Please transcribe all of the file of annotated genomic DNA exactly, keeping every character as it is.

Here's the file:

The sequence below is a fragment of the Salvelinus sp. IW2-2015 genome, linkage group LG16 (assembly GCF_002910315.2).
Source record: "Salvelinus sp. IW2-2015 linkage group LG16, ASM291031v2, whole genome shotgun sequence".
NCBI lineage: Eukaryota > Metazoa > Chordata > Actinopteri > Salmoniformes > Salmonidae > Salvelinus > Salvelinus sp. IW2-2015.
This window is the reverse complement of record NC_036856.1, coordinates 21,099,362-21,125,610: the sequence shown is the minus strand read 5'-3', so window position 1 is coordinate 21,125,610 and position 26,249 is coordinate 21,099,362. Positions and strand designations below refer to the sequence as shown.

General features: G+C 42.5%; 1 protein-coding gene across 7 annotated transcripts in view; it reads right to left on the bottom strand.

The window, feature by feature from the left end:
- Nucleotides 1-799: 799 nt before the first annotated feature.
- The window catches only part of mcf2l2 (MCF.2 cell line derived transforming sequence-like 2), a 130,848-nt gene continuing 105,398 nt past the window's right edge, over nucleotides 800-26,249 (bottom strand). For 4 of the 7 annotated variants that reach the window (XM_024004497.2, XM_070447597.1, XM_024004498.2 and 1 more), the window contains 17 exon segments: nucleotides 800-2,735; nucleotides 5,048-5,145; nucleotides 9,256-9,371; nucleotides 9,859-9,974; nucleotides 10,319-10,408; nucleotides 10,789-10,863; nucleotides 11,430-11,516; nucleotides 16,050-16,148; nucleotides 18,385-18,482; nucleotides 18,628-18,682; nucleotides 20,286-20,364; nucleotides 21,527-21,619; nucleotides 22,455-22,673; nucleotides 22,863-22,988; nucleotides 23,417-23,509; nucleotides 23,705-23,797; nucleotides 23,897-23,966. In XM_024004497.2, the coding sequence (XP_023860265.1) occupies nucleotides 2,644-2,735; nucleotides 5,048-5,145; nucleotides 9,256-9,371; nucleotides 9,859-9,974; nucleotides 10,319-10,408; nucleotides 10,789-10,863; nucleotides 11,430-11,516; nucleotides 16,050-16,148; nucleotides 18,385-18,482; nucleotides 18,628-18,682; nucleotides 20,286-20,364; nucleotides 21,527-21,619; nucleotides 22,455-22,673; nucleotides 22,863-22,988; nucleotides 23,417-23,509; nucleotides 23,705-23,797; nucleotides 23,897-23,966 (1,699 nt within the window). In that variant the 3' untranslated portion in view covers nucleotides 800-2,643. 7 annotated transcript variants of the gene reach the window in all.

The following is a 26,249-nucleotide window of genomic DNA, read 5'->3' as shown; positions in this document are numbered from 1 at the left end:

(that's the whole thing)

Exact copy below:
The sequence below is a fragment of the Salvelinus sp. IW2-2015 genome, linkage group LG16 (assembly GCF_002910315.2).
Source record: "Salvelinus sp. IW2-2015 linkage group LG16, ASM291031v2, whole genome shotgun sequence".
NCBI lineage: Eukaryota > Metazoa > Chordata > Actinopteri > Salmoniformes > Salmonidae > Salvelinus > Salvelinus sp. IW2-2015.
This window is the reverse complement of record NC_036856.1, coordinates 21,099,362-21,125,610: the sequence shown is the minus strand read 5'-3', so window position 1 is coordinate 21,125,610 and position 26,249 is coordinate 21,099,362. Positions and strand designations below refer to the sequence as shown.

General features: G+C 42.5%; 1 protein-coding gene across 7 annotated transcripts in view; it reads right to left on the bottom strand.

The window, feature by feature from the left end:
- Nucleotides 1-799: 799 nt before the first annotated feature.
- The window catches only part of mcf2l2 (MCF.2 cell line derived transforming sequence-like 2), a 130,848-nt gene continuing 105,398 nt past the window's right edge, over nucleotides 800-26,249 (bottom strand). For 4 of the 7 annotated variants that reach the window (XM_024004497.2, XM_070447597.1, XM_024004498.2 and 1 more), the window contains 17 exon segments: nucleotides 800-2,735; nucleotides 5,048-5,145; nucleotides 9,256-9,371; nucleotides 9,859-9,974; nucleotides 10,319-10,408; nucleotides 10,789-10,863; nucleotides 11,430-11,516; nucleotides 16,050-16,148; nucleotides 18,385-18,482; nucleotides 18,628-18,682; nucleotides 20,286-20,364; nucleotides 21,527-21,619; nucleotides 22,455-22,673; nucleotides 22,863-22,988; nucleotides 23,417-23,509; nucleotides 23,705-23,797; nucleotides 23,897-23,966. In XM_024004497.2, the coding sequence (XP_023860265.1) occupies nucleotides 2,644-2,735; nucleotides 5,048-5,145; nucleotides 9,256-9,371; nucleotides 9,859-9,974; nucleotides 10,319-10,408; nucleotides 10,789-10,863; nucleotides 11,430-11,516; nucleotides 16,050-16,148; nucleotides 18,385-18,482; nucleotides 18,628-18,682; nucleotides 20,286-20,364; nucleotides 21,527-21,619; nucleotides 22,455-22,673; nucleotides 22,863-22,988; nucleotides 23,417-23,509; nucleotides 23,705-23,797; nucleotides 23,897-23,966 (1,699 nt within the window). In that variant the 3' untranslated portion in view covers nucleotides 800-2,643. 7 annotated transcript variants of the gene reach the window in all.

The following is a 26,249-nucleotide window of genomic DNA, read 5'->3' as shown; positions in this document are numbered from 1 at the left end: